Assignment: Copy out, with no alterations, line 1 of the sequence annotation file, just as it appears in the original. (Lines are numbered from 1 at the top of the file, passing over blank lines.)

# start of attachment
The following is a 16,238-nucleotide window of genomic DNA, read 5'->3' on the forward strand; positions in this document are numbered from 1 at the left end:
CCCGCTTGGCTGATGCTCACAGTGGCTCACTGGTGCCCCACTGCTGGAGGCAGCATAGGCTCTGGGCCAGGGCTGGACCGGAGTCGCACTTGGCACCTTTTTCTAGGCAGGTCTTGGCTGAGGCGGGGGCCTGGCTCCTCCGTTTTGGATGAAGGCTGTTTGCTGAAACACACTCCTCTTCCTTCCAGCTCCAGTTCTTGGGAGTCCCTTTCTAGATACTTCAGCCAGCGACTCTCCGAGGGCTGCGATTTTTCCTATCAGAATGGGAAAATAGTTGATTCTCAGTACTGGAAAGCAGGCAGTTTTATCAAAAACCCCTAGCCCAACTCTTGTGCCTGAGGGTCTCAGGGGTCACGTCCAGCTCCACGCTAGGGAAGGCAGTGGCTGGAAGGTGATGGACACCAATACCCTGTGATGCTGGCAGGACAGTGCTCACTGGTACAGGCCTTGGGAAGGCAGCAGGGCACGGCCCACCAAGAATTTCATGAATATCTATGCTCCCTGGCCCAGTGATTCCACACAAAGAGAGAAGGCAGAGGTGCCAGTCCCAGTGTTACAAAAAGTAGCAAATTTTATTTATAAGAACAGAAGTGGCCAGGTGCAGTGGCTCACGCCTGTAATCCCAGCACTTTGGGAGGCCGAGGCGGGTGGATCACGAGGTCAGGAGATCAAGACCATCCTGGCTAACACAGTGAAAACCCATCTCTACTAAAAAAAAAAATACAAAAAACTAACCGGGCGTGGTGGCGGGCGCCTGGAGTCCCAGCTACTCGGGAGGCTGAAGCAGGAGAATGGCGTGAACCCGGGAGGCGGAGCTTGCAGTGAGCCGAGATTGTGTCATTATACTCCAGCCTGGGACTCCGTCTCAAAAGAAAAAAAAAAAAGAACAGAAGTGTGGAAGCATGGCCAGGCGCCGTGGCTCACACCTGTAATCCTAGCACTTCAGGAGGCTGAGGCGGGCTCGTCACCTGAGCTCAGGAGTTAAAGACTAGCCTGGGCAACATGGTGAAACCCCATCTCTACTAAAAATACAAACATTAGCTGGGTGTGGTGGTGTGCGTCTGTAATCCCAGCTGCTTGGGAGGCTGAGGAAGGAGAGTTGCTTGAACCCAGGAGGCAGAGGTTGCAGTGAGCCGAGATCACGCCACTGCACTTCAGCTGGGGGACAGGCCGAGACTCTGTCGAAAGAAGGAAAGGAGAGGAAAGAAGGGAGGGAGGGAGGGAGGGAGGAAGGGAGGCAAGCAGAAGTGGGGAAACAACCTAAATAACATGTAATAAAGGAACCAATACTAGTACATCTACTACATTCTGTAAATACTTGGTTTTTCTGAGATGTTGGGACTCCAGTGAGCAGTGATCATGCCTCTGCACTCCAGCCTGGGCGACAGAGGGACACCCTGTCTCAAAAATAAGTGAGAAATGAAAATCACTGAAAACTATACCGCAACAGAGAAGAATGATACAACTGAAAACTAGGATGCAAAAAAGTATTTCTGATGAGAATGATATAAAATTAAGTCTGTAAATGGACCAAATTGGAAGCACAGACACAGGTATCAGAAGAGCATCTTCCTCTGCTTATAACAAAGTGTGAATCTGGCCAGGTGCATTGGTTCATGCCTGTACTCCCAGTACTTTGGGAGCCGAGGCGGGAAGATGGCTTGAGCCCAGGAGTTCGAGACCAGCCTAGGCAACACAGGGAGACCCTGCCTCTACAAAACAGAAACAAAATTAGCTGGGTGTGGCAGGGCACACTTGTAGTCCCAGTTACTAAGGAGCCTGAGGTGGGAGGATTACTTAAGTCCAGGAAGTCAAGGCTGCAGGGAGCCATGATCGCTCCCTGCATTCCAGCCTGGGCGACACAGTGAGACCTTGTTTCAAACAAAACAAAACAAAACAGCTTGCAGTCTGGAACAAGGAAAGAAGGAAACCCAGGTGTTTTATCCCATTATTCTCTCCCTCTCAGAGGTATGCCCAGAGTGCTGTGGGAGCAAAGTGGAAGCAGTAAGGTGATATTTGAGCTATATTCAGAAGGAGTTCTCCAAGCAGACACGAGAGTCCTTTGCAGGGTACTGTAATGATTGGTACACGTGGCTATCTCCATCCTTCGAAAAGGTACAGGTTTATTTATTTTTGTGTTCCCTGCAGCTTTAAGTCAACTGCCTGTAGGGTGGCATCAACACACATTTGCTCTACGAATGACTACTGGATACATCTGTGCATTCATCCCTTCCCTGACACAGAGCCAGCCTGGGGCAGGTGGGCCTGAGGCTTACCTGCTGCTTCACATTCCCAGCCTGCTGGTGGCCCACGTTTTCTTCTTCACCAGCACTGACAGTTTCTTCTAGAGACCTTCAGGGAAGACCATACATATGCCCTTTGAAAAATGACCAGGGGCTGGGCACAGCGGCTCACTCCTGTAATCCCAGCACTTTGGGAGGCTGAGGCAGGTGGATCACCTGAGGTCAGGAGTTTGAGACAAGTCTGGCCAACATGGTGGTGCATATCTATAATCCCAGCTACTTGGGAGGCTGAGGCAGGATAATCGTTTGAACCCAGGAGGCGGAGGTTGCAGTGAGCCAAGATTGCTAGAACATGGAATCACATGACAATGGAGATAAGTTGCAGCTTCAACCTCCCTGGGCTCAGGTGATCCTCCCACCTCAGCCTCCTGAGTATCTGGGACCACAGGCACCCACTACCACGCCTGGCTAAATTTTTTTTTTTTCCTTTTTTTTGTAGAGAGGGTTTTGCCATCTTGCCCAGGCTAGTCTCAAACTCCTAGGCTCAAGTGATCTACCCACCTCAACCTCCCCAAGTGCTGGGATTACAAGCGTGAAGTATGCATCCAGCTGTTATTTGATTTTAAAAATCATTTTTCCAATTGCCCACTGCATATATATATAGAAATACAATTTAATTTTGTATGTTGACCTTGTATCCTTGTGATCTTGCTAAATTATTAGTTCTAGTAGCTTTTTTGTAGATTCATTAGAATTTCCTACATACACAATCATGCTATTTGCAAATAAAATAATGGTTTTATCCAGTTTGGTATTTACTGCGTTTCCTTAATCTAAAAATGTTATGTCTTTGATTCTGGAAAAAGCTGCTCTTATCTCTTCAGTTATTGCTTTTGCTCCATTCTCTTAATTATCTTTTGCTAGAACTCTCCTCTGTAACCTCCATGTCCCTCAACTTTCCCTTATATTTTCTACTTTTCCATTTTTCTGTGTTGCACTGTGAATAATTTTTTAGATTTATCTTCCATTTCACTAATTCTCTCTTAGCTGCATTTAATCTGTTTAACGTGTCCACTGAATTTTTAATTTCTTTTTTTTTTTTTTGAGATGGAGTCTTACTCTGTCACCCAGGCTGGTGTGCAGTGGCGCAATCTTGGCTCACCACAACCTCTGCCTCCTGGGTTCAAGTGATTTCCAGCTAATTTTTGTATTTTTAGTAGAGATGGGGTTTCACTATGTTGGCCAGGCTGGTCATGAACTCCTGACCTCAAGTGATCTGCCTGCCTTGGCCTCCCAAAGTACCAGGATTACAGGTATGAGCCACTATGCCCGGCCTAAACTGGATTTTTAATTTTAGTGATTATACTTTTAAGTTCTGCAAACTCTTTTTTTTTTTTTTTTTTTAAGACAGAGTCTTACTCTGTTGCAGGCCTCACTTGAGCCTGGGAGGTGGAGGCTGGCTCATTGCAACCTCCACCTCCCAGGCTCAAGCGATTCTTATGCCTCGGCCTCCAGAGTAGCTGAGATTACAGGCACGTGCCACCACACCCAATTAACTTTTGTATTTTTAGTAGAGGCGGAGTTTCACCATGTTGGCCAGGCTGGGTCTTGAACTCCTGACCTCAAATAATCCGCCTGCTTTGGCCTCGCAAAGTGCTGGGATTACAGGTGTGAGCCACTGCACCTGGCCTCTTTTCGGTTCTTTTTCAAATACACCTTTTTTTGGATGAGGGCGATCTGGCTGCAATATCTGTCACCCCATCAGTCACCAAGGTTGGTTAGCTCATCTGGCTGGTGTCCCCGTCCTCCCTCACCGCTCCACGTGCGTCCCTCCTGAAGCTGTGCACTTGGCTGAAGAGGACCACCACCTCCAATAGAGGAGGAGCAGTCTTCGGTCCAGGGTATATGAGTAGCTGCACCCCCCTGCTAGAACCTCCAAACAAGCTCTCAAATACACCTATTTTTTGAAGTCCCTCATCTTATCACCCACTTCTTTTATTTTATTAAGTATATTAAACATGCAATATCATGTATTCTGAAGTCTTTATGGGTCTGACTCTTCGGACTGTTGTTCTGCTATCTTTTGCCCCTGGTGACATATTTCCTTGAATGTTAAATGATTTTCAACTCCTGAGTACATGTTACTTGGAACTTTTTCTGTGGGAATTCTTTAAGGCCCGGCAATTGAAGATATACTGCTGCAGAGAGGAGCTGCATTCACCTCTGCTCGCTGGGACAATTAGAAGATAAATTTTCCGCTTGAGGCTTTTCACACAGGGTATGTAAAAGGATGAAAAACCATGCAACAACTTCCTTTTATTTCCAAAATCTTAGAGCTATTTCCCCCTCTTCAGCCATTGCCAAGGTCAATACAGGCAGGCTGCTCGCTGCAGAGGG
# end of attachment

The following is a 16,238-nucleotide window of genomic DNA, read 5'->3' on the forward strand; positions in this document are numbered from 1 at the left end: